Unlike Production for Dasein, mainstream Neoclassical Economics has shoehorned most forms of political-economic governance into either Production for Profit or Production for Utility. Conventional perceptions of Liberal Capitalism and Socialism are still framed this way. Market/Mixed Economies emphasize Production for Profit vis-à-vis the Profit Motive and Kapital Accumulation. Historical and existing Planned/Command Economies emphasize Production for Utility for two reasons. The first factor is the attempt to avoid Kapital being the overriding purpose of economic life. The other–and this is where the pressures of market reforms appear–is the tendency to perceive everything based on their Use-Value with a skewed Exchange-Value.”
Basically, the point that I am trying to make is that the Mode of Production chosen by any nation has the potential to affect how their governmental activities operate in legal theory and actual practice. Production for Profit involves having the governmental practices of Total Mobilization be beholden to Kapital Accumulation under the Incentives of Supply and Demand. Any long-term plans or preparations have to be taken into consideration with regard to the greatest Quantity of Kapital for the least Quantity of Schuld. Moreover, Production for Profit can also be differentiated from Production for Utility, in which the governmental conduct of Total Mobilization is done on the basis of its perceived “Marginal Utility” in promoting some perceived equilibrium between Supply and Demand, between Kapital and Schuld. And if it does not result in too much Meaningless Work, both Modes of Production will lead to a bloated bureaucracy full of governmental bodies with overlapping priorities and an apparent lack of coordination.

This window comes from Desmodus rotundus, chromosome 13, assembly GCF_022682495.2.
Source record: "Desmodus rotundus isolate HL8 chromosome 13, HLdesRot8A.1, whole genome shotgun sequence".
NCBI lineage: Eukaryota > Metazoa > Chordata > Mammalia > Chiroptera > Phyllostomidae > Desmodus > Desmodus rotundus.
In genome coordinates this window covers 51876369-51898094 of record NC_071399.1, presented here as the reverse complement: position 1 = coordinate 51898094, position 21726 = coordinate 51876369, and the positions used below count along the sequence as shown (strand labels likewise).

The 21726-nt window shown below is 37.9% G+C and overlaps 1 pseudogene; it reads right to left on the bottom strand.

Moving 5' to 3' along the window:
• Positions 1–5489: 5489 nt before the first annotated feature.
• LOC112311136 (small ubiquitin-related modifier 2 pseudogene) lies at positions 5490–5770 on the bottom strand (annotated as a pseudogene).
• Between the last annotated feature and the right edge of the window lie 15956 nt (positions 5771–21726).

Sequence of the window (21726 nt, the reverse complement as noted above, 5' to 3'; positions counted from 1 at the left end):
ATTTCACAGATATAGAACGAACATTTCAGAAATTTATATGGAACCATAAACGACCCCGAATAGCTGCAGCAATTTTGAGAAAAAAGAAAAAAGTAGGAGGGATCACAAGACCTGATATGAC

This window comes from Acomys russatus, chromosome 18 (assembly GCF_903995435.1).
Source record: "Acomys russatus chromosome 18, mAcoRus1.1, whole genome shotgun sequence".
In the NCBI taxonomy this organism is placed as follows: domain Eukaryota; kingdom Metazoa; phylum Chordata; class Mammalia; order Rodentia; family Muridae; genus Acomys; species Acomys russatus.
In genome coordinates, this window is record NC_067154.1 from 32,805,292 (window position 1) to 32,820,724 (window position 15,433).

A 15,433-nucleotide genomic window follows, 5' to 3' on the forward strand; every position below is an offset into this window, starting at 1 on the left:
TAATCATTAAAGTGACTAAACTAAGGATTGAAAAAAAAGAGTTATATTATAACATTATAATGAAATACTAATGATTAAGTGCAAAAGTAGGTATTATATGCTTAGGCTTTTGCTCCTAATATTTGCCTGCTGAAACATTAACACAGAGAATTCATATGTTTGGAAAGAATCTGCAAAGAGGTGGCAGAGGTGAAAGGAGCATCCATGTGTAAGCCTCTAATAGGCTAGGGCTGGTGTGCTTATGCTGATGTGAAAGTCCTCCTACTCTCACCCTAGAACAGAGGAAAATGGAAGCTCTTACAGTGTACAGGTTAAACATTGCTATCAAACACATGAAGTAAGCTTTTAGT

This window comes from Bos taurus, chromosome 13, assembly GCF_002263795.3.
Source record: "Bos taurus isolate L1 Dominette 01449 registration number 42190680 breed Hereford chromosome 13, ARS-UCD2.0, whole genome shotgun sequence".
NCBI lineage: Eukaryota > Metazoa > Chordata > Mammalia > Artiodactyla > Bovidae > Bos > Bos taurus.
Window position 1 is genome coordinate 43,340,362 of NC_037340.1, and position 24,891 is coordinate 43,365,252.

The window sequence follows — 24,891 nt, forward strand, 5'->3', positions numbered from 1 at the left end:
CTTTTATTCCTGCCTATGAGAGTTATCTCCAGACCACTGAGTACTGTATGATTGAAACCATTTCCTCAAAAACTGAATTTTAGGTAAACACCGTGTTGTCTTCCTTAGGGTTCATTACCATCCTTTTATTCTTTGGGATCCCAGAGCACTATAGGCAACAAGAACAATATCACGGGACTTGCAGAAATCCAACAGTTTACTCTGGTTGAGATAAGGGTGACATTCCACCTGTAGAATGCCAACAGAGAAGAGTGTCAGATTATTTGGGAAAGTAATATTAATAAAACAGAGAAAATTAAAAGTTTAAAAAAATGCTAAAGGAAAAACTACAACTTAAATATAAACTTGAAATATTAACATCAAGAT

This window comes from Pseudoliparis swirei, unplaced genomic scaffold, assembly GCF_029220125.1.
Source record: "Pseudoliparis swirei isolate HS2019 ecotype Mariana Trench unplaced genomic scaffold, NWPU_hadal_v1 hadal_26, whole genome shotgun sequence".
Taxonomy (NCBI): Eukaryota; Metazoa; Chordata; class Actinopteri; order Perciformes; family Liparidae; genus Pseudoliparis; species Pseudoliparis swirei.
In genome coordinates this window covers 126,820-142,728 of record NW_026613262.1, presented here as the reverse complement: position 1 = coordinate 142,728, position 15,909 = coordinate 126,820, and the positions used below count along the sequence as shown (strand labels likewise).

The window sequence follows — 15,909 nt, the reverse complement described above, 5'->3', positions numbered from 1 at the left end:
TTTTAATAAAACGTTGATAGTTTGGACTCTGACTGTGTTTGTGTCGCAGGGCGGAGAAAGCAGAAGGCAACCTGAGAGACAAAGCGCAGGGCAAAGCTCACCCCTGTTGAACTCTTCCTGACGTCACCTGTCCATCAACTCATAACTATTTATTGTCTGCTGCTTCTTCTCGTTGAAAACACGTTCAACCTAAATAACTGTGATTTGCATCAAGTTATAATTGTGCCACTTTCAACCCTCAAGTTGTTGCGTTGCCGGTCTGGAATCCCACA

What happened under the FDR administration, again, was an attempt at harnessing Total Mobilization, and it can be argued that US had found itself fluctuating between Production for Profit and Production for Utility in the 1940s. The only time when the US operated under Production for Utility were those exceptional years between 1941 and 1945, when the FDR administration was turning the US into a Mixed Economy to finally realize the Empire of Liberty in Eurasia. After 1945, the US began a gradual shift away from Production for Utility and back to Production for Profit, which coincided with demobilization of the US armed forces, the curtailing of various New Deal programs, and the prevention of others from existing. This transition was also precisely where the issue of healthcare in America became so persistent in the decades since, not to mention the concurring trend of further expansions to the Executive and White House Offices.